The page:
Our values, whatever they are, are the theoretical references and inspiring principles that guide (or should guide) our actions. Attention, however, they are not the self-referential presupposition, to which we individually and individualistically refer to self-identify ourselves in the expression of our morality, it would be really too little and of no social utility.
They, our values, must be superimposable to the values expected from the social context in which we live and with which we have an interest in interacting. The "contract" that, more or less implicitly, we enter into with our fellow men is conditioned by the respect of the minimum criteria of acceptance of the other and his values, in a continuous exchange of references for a constructive growth of relationships.
This principle is at the basis of any accomplished expression of leadership. A leader can rightly be defined as "irresponsible" if he betrays the social commitment that is reflected even in a work team. His irresponsibility is determined by a behavior that is not consistent with the right expectations that the members of his team have towards those who have to guide them in the realization of a project. Irresponsibility and betrayal annihilate any form of enthusiasm and extinguish the flame of active and constructive participation.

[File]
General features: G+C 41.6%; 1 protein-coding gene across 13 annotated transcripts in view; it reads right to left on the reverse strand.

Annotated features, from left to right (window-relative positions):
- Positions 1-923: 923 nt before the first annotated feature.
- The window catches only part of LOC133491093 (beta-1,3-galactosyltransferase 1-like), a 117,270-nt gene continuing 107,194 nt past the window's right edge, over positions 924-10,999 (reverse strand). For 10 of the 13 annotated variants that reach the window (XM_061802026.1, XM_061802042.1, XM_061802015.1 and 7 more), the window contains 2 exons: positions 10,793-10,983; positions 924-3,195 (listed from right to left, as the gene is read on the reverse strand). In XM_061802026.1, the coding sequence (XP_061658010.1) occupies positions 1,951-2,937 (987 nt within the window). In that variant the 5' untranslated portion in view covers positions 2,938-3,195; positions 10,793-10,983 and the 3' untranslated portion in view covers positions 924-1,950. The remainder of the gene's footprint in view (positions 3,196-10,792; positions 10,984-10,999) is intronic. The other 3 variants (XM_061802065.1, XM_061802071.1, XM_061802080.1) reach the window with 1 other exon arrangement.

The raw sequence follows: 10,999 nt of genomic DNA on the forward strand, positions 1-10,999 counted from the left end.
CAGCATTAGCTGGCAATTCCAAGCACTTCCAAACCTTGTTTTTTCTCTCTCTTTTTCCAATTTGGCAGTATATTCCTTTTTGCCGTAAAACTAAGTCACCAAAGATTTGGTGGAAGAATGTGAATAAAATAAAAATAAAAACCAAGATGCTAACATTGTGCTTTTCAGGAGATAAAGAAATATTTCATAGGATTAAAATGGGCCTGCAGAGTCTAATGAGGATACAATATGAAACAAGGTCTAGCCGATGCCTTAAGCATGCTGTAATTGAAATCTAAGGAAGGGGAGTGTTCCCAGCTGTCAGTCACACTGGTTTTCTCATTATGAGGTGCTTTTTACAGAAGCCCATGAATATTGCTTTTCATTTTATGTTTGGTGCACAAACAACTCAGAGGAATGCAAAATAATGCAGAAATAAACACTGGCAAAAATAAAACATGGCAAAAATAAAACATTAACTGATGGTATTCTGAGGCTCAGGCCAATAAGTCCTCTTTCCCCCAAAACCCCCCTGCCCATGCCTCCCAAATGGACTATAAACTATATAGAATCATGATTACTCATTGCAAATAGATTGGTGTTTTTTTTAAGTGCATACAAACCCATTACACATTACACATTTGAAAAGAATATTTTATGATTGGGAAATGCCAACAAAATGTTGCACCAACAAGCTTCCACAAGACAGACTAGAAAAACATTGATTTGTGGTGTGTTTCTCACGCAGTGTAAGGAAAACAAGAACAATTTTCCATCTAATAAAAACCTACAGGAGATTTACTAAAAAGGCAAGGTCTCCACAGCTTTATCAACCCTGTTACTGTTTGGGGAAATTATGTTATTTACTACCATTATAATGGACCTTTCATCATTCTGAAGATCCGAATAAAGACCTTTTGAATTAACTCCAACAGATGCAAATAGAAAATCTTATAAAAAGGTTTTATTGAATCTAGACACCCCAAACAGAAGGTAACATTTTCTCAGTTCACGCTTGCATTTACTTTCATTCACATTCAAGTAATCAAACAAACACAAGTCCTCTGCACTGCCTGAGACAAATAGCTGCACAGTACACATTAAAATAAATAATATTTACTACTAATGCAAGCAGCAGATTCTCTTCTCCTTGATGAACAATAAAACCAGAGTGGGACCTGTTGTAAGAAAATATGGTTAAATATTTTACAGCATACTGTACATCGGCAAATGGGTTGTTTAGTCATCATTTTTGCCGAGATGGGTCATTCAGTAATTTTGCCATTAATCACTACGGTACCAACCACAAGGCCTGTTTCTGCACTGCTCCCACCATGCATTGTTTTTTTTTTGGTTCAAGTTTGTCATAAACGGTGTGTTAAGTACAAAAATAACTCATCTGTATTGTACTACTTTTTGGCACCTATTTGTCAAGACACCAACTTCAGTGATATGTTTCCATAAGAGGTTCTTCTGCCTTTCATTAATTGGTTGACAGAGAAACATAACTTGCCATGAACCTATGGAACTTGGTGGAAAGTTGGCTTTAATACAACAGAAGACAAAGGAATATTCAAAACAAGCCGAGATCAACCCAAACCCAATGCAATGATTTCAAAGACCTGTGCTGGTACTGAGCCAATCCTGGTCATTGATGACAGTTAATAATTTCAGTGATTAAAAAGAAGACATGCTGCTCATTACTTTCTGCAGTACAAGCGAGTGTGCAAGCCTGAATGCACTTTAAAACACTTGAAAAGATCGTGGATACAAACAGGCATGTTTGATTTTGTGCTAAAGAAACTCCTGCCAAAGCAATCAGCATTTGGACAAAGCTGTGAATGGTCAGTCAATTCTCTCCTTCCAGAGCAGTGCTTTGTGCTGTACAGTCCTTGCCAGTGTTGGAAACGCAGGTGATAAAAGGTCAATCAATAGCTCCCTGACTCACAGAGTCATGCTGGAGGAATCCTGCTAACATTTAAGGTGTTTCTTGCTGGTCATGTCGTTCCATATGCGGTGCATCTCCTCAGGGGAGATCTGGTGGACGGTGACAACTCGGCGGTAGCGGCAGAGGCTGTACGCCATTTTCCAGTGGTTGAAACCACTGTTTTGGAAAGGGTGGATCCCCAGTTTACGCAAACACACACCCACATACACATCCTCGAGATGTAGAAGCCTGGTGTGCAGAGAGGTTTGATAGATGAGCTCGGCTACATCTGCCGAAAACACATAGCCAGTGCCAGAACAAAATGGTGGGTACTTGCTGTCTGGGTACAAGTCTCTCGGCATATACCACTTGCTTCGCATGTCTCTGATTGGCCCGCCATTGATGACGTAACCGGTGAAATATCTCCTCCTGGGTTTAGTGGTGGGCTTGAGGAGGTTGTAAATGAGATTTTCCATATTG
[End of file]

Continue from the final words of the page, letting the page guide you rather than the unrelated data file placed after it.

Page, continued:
It is not just a question of "good manners", but of trying, in practice, to find the points of overlap of one's own modalities of action with those that any member of the team could or would be able to put in place. For the leader it is not a question of flattening himself on conventional and stereotyped behaviors, but of maintaining his own identity within recognizable communication criteria, which reassure his collaborators.
Irresponsible leadership consists in ignore this dynamic and rely on models that seem to coincide more with the personal projections of the hierarchical role. The consequences will always be harmful, first on the team and, in a more or less short time, on a large part of the organization.